Cyber wimps

posted July 09, 2020 at 12:50 am
Regardless of where one stands on the broadcast network ABS-CBN’s bid to renew its legislative license, the congressional hearings Monday revealed an appalling unwillingness on the part of some lawmakers to take criticism, both in traditional and social media.

Cyber wimps

During the hearing, Cavite Rep. Jesus Crispin Remulla said he would file a complaint at the National Bureau of Investigation (NBI) over what he called "cyber bullying" after he and other lawmakers were deluged by negative comments on social media over their actions during congressional hearings.

Offering no proof or evidence, the congressman said the attacks were plotted by “some ABS-CBN people.”

“I’d like to tell the committee that today, after my experience over the past 10 days of being the subject of many organized attacks on social media, I have gone to the NBI to complain about the cyber bullying to my person and to other members of the House,” he told the committees on legislative franchises and good government and public accountability.

A video that made the rounds of social media last week showed Remulla scribbling notes while the rest of his colleagues were standing at attention while the National Anthem was being played before the start of the House deliberation on the broadcast network’s franchise.

In the same hearing, Iloilo 1st District Rep. Janette Garin used her time to attack ABS-CBN officials for their news coverage of the Dengvaxia controversy when she was still Health secretary under the Aquino administration.

Garin, who is facing a number of court cases over the administration of the controversial anti-dengue vaccine to hundreds of thousands of children in 2016, blamed the network’s coverage for the loss of public confidence in vaccines, paving the way for the return of diseases such as measles—but did not mention the belated warning issued by Sanofi-Pasteur, the drug’s manufacturer, that Dengvaxia poses a risk to people who had not been previously exposed to dengue.

All this led Bulacan 1st District Rep. Jose Antonio Sy-Alvarado, chairman of the committee on good government and public accountability, to urge the public not to launch direct or personal attacks on House members involved in the franchise hearings.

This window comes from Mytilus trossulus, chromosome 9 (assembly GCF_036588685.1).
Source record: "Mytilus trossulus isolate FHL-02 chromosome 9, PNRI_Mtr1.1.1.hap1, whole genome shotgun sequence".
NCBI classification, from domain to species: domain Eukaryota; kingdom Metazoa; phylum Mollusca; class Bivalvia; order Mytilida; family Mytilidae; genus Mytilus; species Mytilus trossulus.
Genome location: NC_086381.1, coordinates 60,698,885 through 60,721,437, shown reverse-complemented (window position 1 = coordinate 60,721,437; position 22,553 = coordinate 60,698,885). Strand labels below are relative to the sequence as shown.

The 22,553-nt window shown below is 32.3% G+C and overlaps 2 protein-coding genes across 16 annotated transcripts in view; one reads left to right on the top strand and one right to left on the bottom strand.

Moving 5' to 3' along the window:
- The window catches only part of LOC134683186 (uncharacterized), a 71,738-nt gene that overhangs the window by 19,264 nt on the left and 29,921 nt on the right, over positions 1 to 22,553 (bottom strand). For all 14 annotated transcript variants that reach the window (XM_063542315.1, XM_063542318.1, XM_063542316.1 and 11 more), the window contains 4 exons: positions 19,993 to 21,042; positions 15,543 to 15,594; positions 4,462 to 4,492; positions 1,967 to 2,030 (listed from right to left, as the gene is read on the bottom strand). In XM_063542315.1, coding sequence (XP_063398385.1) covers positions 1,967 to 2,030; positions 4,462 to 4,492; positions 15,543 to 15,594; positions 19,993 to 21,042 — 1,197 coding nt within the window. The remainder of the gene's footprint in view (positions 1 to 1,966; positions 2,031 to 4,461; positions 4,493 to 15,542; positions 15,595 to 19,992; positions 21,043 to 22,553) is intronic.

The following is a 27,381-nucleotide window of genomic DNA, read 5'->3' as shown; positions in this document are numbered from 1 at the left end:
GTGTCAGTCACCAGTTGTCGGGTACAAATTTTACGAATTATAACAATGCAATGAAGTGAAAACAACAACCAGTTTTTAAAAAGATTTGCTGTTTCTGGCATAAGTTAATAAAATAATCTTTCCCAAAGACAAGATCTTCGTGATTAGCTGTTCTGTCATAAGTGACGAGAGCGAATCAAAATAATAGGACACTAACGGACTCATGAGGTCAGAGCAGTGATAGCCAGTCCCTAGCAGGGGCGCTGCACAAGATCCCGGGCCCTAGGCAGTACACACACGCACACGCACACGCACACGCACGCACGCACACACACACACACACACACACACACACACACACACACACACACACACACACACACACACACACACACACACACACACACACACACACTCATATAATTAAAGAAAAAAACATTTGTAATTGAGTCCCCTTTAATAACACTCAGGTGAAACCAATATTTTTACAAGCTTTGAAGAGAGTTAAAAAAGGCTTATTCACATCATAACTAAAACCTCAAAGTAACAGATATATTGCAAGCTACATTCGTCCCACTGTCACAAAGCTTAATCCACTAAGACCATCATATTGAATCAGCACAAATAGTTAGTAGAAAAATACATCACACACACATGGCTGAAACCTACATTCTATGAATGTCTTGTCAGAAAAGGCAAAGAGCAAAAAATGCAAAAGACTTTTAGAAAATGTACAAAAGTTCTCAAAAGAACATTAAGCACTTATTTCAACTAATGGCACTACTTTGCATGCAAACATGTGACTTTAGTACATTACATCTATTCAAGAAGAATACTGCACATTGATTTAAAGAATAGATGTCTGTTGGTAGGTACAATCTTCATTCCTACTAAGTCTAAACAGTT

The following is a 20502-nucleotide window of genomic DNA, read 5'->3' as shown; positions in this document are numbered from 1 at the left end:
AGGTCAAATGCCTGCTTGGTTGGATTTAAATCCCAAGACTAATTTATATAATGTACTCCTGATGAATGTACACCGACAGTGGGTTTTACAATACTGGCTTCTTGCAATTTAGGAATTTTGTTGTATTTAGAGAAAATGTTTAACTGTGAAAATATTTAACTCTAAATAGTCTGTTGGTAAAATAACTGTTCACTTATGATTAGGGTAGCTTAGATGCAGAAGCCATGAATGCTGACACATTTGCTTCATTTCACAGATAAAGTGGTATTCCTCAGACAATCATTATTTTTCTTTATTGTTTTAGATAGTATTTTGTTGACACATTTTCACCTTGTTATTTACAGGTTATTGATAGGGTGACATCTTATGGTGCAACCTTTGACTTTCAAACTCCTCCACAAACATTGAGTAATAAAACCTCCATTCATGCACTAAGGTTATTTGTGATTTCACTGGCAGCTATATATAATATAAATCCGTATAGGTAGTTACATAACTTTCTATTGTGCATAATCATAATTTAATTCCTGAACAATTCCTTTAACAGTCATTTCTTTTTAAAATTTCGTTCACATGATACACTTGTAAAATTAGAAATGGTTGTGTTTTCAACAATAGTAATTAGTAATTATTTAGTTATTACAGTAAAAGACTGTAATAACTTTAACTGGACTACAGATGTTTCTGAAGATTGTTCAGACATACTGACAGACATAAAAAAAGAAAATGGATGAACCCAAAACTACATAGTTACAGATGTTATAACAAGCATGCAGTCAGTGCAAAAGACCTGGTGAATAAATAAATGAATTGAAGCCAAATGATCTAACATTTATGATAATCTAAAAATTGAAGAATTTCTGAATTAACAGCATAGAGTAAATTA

“My appeal is…let’s not launch direct attacks against members of this committee, especially on social media and YouTube,” said Alvarado, who noted the barrage of online criticism on both sides of the issue.

This is a truly hair-raising proposition.

Perhaps because they are too close to the issue, lawmakers are losing touch with the essence of a functioning democracy in which elected officials are accountable to the people who put them in office.

This accountability extends to criticism and even personal attacks that go with the territory. These officials should be able to fend off or defend against such attacks as a matter of course—if their record is clean.

What these lawmakers were not elected to do is waste public funds by asking a law enforcement agency to devote time and resources to investigate online criticism every time their egos get bruised.

Public servants must serve the people, not themselves, and realize that politics is not for the faint of heart. Cyber wimps need not apply.

Topics: Cyber wimps , ABS-CBN , Jesus Crispin Remulla , National Bureau of Investigation , "cyber bullying"
COMMENT DISCLAIMER: Reader comments posted on this Web site are not in any way endorsed by The Standard. Comments are views by readers who exercise their right to free expression and they do not necessarily represent or reflect the position or viewpoint of While reserving this publication’s right to delete comments that are deemed offensive, indecent or inconsistent with The Standard editorial standards, The Standard may not be held liable for any false information posted by readers in this comments section.